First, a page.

Momentum (Christ – centred, Spirit – empowered, Mission – focused)
A few days before Christmas, I was walking through the local shopping mall with my grandson, Jordan. In the center of the mall were two very common scenes during the Christmas season. One was the Santa display, complete with flashing lights, music, reindeer, elves, and of course, a very jolly Santa. Right next to this elaborate display was an older gentleman standing beside a familiar, round kettle receiving donations for the Salvation Army. As we walked between the two sights, my grandson looked at me and said, “Grandpa, I want to do that.”
My first thought was that he wanted to sit on Santa’s knee and present his list of wants for Christmas, but he floored me when he pointed to the Salvation Army kettle. We walk over and he pulled out his little wallet where he stores everything most precious to him. He pulled out a dime and eagerly deposited it into the hanging kettle.
I smiled and praised him, “Way to go, Jordan!”
As I motioned to leave, he said, “No Grandpa, I want to give all of it!”
For the next five minutes, we stood in front of the kettle as he meticulously dug into every corner of his wallet and extracted another coin. As we walked away, I was deeply humbled by his expression of radical generosity. His little face beamed with joy as he experienced the release of God’s pleasure in his soul.
In the book of Acts, we see a powerful expression of radical generosity that was a result of a Spirit-saturated church, “All the believers were together and had everything in common. They sold property and possessions to give to anyone who had need” (Acts 2:44-45).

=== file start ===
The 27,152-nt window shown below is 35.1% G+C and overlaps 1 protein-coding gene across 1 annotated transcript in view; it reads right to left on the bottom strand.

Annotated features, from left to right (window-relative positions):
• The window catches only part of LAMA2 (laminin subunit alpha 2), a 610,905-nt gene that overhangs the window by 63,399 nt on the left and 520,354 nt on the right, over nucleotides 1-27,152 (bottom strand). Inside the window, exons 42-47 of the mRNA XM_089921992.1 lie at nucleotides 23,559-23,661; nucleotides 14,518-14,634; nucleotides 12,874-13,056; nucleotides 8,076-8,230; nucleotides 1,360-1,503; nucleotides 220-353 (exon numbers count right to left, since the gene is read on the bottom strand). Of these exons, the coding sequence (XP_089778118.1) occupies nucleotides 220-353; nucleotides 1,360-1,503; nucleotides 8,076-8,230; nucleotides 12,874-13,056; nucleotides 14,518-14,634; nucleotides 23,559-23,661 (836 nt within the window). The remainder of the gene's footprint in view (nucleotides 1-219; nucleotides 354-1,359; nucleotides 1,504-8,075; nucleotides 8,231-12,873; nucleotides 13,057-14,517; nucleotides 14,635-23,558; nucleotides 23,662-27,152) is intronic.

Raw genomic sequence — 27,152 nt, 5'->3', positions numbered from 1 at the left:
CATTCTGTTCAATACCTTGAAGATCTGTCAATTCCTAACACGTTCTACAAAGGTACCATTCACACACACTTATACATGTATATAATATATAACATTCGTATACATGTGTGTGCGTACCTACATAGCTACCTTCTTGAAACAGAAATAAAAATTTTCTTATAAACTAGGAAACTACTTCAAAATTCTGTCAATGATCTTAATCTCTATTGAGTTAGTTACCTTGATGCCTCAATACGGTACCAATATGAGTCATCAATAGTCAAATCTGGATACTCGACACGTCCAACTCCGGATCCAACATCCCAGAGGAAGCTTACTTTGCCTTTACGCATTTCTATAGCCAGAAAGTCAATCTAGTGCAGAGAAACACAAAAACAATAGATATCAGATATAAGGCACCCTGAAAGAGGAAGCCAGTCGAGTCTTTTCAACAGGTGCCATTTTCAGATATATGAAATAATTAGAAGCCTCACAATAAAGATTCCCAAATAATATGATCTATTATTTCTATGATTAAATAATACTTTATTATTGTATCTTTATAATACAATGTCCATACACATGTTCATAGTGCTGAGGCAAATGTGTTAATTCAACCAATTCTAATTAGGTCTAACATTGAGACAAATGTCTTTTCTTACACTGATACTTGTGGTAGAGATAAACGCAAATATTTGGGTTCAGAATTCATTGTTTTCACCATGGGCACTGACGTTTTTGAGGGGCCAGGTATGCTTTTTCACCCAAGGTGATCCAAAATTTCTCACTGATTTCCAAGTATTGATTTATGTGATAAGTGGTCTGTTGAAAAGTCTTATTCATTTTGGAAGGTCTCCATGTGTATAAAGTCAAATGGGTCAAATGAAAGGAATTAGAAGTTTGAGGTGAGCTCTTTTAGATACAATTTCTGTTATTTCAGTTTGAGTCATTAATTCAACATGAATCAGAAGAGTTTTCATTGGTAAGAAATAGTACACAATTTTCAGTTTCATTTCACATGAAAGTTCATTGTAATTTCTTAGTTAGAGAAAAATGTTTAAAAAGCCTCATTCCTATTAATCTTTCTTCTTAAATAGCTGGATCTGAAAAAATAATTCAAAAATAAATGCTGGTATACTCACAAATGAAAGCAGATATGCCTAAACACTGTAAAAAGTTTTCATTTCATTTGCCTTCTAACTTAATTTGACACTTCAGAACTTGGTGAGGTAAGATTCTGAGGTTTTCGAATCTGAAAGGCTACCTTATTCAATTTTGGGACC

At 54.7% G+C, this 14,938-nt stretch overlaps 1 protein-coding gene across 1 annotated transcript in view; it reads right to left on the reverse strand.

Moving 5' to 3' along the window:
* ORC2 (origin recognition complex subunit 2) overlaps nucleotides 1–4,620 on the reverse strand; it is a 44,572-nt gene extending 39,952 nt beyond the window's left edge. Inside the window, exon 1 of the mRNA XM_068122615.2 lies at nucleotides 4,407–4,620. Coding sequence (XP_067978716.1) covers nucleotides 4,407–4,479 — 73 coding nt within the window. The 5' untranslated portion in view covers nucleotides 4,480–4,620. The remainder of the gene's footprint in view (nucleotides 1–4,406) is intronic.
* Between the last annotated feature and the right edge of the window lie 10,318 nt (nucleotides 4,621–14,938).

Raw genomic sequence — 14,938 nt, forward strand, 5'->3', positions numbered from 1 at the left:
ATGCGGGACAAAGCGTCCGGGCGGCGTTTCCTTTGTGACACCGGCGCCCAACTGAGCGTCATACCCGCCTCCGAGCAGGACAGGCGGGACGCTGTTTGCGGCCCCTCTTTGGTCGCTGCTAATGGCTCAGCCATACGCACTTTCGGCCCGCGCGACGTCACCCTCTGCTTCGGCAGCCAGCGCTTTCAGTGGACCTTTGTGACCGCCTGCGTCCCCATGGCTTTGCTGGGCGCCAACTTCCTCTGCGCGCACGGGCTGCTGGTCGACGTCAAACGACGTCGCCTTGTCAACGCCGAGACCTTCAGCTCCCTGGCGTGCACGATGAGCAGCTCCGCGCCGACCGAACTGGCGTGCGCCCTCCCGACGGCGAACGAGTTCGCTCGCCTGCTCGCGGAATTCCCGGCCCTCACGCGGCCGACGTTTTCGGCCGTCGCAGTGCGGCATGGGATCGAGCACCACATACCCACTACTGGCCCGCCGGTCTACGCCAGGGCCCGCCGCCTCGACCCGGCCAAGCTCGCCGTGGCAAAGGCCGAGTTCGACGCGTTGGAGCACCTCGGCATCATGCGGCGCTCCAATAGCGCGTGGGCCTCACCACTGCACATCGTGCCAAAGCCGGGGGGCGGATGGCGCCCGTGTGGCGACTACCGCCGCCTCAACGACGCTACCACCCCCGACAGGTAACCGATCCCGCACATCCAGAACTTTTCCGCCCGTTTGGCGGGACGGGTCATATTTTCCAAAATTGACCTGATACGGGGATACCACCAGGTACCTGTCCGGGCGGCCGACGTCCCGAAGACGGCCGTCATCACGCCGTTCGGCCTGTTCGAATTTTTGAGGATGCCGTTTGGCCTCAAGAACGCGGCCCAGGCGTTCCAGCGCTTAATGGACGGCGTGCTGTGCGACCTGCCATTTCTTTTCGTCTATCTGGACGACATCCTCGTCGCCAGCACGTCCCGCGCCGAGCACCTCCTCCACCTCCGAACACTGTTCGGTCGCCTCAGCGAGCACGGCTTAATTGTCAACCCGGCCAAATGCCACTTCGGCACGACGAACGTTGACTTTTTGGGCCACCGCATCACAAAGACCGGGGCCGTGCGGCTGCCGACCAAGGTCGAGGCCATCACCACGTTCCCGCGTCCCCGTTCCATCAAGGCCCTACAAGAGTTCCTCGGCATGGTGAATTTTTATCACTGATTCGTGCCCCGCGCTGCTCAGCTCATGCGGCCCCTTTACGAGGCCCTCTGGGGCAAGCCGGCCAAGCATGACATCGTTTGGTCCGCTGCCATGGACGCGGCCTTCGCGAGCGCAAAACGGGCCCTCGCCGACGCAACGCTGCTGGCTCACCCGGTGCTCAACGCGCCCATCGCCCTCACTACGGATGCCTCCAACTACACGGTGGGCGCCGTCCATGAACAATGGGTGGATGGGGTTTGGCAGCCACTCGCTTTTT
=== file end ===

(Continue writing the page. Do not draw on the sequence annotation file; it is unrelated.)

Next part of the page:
When the Holy Spirit possessed these believers, their possessions became available for Kingdom purposes. Radical generosity is joyfully giving all of one’s time, talent, and treasures for the sake of God’s Kingdom without expecting any (earthly) return on investment. Could it be that this kind of radical sacrifice opens us up to receive even greater spiritual blessings from God?
Luke 16:11 says, “So if you have not been trustworthy in handling worldly wealth, who will trust you with true riches?”
We are accustomed to the biblical message that we should trust God. But in this verse, we are being challenged to contemplate if God can trust us. If we are not faithful with money, or “worldly wealth,” how will God entrust us with the true, spiritual riches? If we can’t handle worldly possessions wisely, why would God put far more precious things into our hands?
Today, we pray for revival, but are we living lives of radical generosity in the same manner that our forbearers did? Put another way, is true revival stifled by our comfort and affluence?
Every day, I am faced with choices that force me to ask, “How will I invest my time, talents, and money?” It is like walking through the shopping mall and being caught between Santa and the Salvation Army. I find myself deeply challenged by the little boy who said, “No Grandpa, I want to give all of it!”
Please find the original version in C&MA website